Saturday, October 07, 2017

Data and the economy

Three days ago, as the PM was delivering a speech on the economy, I tweeted this..
I stand by what I said. The RBI had only earlier that day revised the growth estimates for FY2018 to 6.7% (down from 7.3%) while the PM simply suggested that there was going to be 7.7% growth in the coming quarters which in my opinion was cherry picking of data and misleading.

Many complained on my timeline saying that I was wrong showing RBI data for the FY while the PM spoke of “coming quarters”, but they missed the larger point on the revision of FY18 numbers even as I insisted that the PM can’t cherry pick an upcoming quarter and that too, Q4. In my responses to some of the tweets, I erroneously mentioned that the coming quarters included Q1 and that Q4 was four quarters away, while I should have said Q2 (whose results are not yet out) and Q4 (results) is three quarters away. I promptly deleted that tweet when I realised the error. But my larger point holds.

The other point I made about the PM following bigoted people on Twitter is well documented by people such as in here.

As others - here, here and here have pointed out, the PM's speech presented a disingenuous argument about the state of the economy. After all, the last six quarters has shown a steady fall in growth numbers, which seems to have precipitated in the last three quarters in particular - a clear sign that the demonetisation decision has severely affected the economy, coupled with the problems that followed the hasty implementation of the GST.

There have been several articles in many outlets - including in The Hindu - that have pointed to the disingenuousness of the response of the government to findings about the quantum of demonetised cash returning to the bank and its implications, the state of the unorganised sector, the crashing of commodity prices due to disruptions in cash flow in the supply chains, the distress to farmers because of these price falls.. Then there are a number of stories about the problems faced by small traders and businessmen due to the GST's hasty implementation and trouble with the GSTN, unhappiness over excess bureaucratic work and so on. Some of this is of course teething troubles, but some of it is also due to the haste in which the implementation was done, which is reflected in the multiple changes suggested and made after its implementation.

The ill-effects of the slowdown of the economy is also reflected in the jobs market- where several reports, economists and even industry captains have suggested that there has been a deleterious effect. Other problems such as under-investment by the private sector and the low level of gross fiscal capital formation have persisted for many months now.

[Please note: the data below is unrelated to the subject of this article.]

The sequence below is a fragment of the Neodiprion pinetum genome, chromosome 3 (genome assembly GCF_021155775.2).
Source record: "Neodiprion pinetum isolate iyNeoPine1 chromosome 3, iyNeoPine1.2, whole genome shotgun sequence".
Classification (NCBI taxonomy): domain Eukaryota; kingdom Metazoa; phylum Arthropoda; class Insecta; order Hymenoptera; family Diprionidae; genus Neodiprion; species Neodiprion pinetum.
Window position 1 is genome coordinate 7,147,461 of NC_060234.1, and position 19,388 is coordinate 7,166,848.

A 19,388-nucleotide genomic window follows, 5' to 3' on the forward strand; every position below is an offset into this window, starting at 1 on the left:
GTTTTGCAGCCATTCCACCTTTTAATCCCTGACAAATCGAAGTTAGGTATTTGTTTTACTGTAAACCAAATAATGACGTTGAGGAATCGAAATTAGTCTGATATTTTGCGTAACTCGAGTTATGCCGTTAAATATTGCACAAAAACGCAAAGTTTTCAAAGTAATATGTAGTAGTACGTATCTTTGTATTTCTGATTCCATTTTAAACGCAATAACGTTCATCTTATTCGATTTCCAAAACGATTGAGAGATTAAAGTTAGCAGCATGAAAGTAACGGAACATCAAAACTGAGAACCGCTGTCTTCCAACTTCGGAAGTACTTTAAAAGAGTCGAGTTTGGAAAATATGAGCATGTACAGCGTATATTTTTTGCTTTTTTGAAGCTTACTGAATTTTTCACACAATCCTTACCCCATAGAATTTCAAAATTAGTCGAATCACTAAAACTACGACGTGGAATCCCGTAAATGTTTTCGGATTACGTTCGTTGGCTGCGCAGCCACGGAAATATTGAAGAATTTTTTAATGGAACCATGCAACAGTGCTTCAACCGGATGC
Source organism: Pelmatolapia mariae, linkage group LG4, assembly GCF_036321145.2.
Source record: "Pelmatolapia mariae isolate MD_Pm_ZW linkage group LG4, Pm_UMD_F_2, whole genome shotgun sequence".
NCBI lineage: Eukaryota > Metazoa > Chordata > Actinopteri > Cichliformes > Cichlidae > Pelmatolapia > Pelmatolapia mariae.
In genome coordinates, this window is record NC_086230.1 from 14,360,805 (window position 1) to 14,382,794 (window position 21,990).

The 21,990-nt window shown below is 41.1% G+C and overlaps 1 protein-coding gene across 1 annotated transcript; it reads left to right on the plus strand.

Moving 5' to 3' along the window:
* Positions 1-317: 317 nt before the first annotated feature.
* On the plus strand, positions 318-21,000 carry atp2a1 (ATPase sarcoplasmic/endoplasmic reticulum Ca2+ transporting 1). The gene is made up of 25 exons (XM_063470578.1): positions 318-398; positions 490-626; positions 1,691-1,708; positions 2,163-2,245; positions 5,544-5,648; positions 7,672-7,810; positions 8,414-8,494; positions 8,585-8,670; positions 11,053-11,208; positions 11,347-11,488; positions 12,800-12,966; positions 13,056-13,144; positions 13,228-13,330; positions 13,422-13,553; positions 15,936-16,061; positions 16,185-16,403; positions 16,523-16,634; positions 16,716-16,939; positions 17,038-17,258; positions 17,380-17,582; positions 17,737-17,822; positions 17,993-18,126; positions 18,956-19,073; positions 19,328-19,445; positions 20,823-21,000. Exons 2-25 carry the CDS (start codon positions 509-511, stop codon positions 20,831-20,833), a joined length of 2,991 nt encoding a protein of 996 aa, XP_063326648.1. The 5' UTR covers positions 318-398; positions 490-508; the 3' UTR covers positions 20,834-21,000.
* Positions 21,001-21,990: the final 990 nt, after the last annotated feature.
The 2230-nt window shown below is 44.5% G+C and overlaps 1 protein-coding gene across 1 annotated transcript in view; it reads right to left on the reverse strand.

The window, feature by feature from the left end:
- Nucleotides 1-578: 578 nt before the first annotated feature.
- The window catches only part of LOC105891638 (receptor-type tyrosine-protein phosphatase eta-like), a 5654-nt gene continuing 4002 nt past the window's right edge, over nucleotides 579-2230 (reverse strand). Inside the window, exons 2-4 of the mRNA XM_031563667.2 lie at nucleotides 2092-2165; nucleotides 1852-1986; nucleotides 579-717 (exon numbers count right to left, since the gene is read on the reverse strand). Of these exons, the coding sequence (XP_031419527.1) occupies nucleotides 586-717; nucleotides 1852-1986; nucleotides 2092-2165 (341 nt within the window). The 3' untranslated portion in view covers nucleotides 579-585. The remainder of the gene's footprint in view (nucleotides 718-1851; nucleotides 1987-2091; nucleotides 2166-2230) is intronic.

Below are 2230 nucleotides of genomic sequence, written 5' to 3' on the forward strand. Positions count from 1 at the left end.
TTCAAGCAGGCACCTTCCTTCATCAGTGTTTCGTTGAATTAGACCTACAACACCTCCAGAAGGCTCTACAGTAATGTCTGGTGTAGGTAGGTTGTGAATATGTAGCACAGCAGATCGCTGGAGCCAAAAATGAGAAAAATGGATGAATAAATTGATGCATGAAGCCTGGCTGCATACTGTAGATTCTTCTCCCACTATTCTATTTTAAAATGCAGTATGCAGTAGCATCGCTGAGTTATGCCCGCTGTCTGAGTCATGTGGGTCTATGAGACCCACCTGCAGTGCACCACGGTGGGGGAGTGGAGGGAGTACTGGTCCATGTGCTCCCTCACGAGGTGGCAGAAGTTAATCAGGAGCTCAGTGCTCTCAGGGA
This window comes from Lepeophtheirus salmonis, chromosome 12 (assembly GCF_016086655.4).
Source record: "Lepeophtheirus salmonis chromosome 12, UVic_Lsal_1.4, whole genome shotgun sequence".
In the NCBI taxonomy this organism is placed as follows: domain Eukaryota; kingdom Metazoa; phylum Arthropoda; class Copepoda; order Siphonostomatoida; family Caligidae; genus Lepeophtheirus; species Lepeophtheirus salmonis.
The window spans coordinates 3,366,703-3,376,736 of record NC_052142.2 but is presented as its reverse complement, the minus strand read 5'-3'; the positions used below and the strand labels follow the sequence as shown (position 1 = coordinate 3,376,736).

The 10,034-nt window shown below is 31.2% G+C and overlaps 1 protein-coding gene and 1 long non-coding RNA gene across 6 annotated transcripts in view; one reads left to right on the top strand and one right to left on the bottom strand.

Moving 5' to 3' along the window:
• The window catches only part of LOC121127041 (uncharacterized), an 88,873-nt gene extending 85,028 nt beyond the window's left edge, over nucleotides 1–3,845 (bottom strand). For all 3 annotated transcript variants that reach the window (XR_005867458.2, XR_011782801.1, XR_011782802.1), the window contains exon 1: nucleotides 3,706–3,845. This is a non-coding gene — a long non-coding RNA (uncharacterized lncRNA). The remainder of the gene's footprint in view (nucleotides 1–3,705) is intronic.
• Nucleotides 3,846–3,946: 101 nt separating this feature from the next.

News outlets-including The Hindu - have carried out different views on how to handle this economic slowdown - some have spoken to the need for a fiscal stimulus to address primarily the infrastructure bottlenecks and ; some have suggested caution on the stimulus front and arguing for structural reforms instead; while others have said that the stimulus is still required despite structural weaknesses and disruptions in the supply side as this is the only way to address the lack of job growth.

In order to make an effective intervention, those in government must realise the reality that we are in (and which is a consequence of their own problematic decisions such as demonetisation). Those concerned about the economy must not buy into propaganda, which some in the government and among their supporters have indulged in, to paint a rosy picture when one does not exist.

Our job as journalists is to question the government and to keep it on its toes to mitigate the problems in the economy which are pretty much its own creation.

Personally, I have been part of a team in The Hindu that has come up with 100s of data points and graphics on various issues related to public policy, current affairs, political economy, sports, international issues, and so on.

We have as part of these graphics also pointed out to the mixed bag impact of demonetisation that looks at the aims of the exercise and whether they were at all reached, the declining gross fixed capital formation over the months, the slowdown in GDP growth over time, the gap between the changes in crude oil prices and retail petrol prices over time under the present regime (due to increases in excise duty) among various other charts. All of these are short data nuggets that add to the larger picture of what is to be done normatively by government and some of the steps recently taken such as the Rs 2 cut in excise duty address the issues pointed out.

As someone in the serious business of journalism, I will continue to pursue critical, objective and data driven journalism despite threats and accusations by right-wing trolls and wingnuts.

Monday, April 06, 2015

Testing Srini 123 Maps

Testing Srini 123 Multiple Maps. From Google.

This is a Test ...

This is a Test..

Test. Test. Test.

Friday, December 26, 2014

Jammu & Kashmir's near polarised verdict, explained in maps.

The assembly elections in Jammu & Kashmir came up with very interesting results. The results could be summarised as having reflected the name of the state - representing Jammu AND Kashmir. In other words, it was as if the different regions of J&K had completely different political choices in mind and in essentially in effect.

I try to show that through three maps here.

The first one is a map of which party won which constituency (click on the individual constituencies to find out the winner/ runner up /and their respective voteshares). Obviously this is a constituency map prepared from Election Commission Data. (Shoutout to Datameet for helping source this from

Map 1: Who Won Where?

The second map is simply a map that represents the proportion of people adhering to the dominant religions in the state (saffron represents Hinduism, green represents Islam and mild blue - mostly Buddhism among others), across various tehsils in the state. Data for this map is sourced from Census 2001. (To my knowledge, religion wise breakup of the census 2011 for the state is as yet unavailable online. I assume that the proportions haven't really changed much since 2001 even if the actual numbers have risen as is to be expected).

Map 2: Composition of Jammu & Kashmir by Religion (Hindu/Muslim/Others)